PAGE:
Spring makes extensive use of proxying, especially in the support of transaction management via AOP mechanics. And, on the subject of transaction management, it is very easy to apply the Spring transaction management strategy to my JDBC framework. Spring's TransactionAwareDataSourceProxy can be employed to allow queries to execute within a transaction. Then you can apply the Spring declarative transaction management strategy as usual. And if you like Spring's fine grained generic data access exception hierarchy, you can use Spring's SQLStateSQLExceptionTranslator, or SQLErrorCodeSQLExceptionTranslator to translate SQLExceptions into a more expository exception type. So my JDBC framework can easily plug into a Spring-outfitted JEE application. Here's an example fragment of a Spring applicationContext.xml file that would integrate my JDBC framework:

<bean id="dataSource" class="org.apache.commons.dbcp.BasicDataSource">
<property name="driverClassName" value="${jdbc.driver}"/>
<property name="url" value="${jdbc.connection.url}"/>
<property name="username" value="${jdbc.username}"/>
<property name="password" value="${jdbc.password}"/>

<bean id="dataSourceProxy"
<property name="targetDataSource" ref="dataSource"/>

<bean id="txManager"
<property name="dataSource" ref="dataSourceProxy"/>

<!-- ConnectionAdapter -->
<bean id="connectionAdapter"
<property name="dataSourceProxy" ref="dataSourceProxy"/>

<!-- JdbcQueryManager -->
<bean id="queryMgr" class="com.addr.hunterj.jdbc.QueryManager">
<property name="connectionAdapter" ref="connectionAdapter"/>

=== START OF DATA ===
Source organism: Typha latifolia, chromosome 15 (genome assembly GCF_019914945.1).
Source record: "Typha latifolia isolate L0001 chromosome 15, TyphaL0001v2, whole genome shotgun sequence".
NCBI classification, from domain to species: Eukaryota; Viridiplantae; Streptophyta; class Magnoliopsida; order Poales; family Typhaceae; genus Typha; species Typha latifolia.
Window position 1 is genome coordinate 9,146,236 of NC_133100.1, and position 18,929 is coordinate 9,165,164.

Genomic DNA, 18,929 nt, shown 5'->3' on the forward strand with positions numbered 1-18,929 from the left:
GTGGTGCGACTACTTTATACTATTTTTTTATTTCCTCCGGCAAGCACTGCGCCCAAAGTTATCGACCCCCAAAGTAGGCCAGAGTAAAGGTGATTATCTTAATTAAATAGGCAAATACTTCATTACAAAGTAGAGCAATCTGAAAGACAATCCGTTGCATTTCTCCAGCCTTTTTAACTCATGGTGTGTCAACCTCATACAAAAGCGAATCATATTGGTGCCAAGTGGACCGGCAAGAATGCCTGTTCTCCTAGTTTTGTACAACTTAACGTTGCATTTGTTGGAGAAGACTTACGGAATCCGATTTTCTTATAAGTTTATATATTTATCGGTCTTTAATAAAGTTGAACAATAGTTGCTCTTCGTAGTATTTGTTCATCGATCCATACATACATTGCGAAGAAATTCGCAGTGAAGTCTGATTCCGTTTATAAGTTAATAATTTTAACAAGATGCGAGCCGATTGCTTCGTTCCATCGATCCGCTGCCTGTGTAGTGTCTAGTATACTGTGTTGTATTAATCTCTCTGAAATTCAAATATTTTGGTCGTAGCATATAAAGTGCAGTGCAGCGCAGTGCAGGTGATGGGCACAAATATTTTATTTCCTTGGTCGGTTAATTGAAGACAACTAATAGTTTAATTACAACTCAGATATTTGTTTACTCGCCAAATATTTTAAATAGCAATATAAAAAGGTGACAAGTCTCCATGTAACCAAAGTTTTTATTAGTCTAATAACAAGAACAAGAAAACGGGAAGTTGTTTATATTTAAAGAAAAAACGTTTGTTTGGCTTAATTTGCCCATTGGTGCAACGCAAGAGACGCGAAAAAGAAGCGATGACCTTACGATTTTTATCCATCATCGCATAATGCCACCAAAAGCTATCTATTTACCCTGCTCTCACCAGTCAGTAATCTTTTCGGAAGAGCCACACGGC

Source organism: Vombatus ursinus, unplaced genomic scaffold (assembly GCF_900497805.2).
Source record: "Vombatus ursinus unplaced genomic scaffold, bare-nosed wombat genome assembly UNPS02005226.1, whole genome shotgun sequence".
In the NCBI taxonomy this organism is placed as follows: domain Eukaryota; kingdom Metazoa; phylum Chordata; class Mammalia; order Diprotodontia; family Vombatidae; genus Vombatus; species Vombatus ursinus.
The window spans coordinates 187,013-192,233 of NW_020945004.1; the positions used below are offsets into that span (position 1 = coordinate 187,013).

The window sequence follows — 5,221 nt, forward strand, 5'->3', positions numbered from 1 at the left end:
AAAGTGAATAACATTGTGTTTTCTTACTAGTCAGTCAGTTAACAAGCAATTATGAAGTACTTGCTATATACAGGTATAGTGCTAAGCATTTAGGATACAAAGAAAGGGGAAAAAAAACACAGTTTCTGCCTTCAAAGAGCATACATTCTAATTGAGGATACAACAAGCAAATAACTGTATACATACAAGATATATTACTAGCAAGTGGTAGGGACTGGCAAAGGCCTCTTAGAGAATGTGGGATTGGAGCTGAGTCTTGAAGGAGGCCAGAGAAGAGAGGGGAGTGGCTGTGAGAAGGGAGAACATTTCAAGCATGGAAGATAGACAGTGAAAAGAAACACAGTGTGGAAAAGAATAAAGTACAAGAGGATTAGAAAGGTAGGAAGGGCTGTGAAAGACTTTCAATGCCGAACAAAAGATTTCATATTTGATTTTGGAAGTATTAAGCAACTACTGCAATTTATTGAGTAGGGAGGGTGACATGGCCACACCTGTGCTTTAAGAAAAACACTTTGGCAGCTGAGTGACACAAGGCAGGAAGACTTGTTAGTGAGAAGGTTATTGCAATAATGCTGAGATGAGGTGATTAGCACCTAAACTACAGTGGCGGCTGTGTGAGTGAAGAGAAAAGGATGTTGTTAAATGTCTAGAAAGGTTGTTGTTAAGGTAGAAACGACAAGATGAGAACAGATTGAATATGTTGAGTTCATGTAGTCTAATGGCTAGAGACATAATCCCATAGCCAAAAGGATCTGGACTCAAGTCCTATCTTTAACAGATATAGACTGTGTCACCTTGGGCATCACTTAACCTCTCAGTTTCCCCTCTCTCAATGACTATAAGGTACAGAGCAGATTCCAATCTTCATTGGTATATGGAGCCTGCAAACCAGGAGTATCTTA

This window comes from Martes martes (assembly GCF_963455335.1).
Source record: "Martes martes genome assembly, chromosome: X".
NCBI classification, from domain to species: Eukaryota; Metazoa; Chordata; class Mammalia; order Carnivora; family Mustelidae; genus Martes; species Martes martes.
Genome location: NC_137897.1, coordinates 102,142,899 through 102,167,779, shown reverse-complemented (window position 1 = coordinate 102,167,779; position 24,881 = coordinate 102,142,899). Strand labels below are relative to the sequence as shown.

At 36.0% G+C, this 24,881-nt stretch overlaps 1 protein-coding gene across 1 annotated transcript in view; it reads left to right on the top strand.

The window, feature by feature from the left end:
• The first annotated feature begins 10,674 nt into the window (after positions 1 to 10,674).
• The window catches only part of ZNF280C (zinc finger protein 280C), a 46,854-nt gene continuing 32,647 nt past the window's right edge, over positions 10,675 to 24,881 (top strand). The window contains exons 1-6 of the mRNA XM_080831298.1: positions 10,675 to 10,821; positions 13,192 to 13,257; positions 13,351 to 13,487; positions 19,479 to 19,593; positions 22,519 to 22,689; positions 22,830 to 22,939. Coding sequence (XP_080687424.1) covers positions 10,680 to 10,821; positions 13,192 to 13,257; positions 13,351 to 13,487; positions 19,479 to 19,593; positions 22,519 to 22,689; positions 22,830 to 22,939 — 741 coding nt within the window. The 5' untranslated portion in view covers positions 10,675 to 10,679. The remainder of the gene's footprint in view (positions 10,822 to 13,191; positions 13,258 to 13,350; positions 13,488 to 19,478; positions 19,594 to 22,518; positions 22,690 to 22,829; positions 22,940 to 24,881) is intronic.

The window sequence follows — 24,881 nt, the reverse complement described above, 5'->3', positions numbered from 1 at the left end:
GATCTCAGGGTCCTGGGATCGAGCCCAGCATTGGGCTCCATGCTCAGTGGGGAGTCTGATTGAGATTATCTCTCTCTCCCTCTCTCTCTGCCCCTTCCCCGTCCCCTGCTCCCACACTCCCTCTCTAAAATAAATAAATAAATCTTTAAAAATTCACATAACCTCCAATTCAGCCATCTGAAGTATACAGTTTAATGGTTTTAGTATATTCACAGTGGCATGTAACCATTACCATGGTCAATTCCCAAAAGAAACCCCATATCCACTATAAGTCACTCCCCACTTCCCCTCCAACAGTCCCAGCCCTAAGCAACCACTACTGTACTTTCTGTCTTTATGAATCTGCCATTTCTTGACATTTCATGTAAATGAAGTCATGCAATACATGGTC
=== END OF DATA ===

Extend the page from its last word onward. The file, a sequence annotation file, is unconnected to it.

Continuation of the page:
This configuration sets up a transaction manager bean ("txManager") in the usual way by supplying it with a DataSource. But the DataSource is a TransactionAwareDataSourceProxy bean ("dataSourceProxy"), which wraps around a standard DataSource bean. So any beans that get a Connection from this proxy bean can execute within a Spring managed transaction. Now, to further understand how the integration is achieved take a look at this ConnectionAdapter implementation:

public class SpringDataSourceConnectionAdapter implements ConnectionAdapter {
    TransactionAwareDataSourceProxy dataSourceProxy;
    public SpringDataSourceConnectionAdapter() {

    public Connection getTargetConnection() throws SQLException {
        return dataSourceProxy.getConnection();

    public void setDataSourceProxy(
            TransactionAwareDataSourceProxy dataSourceProxy){
        this.dataSourceProxy = dataSourceProxy;
The ConnectionAdapter interface has one method:
public Connection getTargetConnection() throws java.sql.SQLException;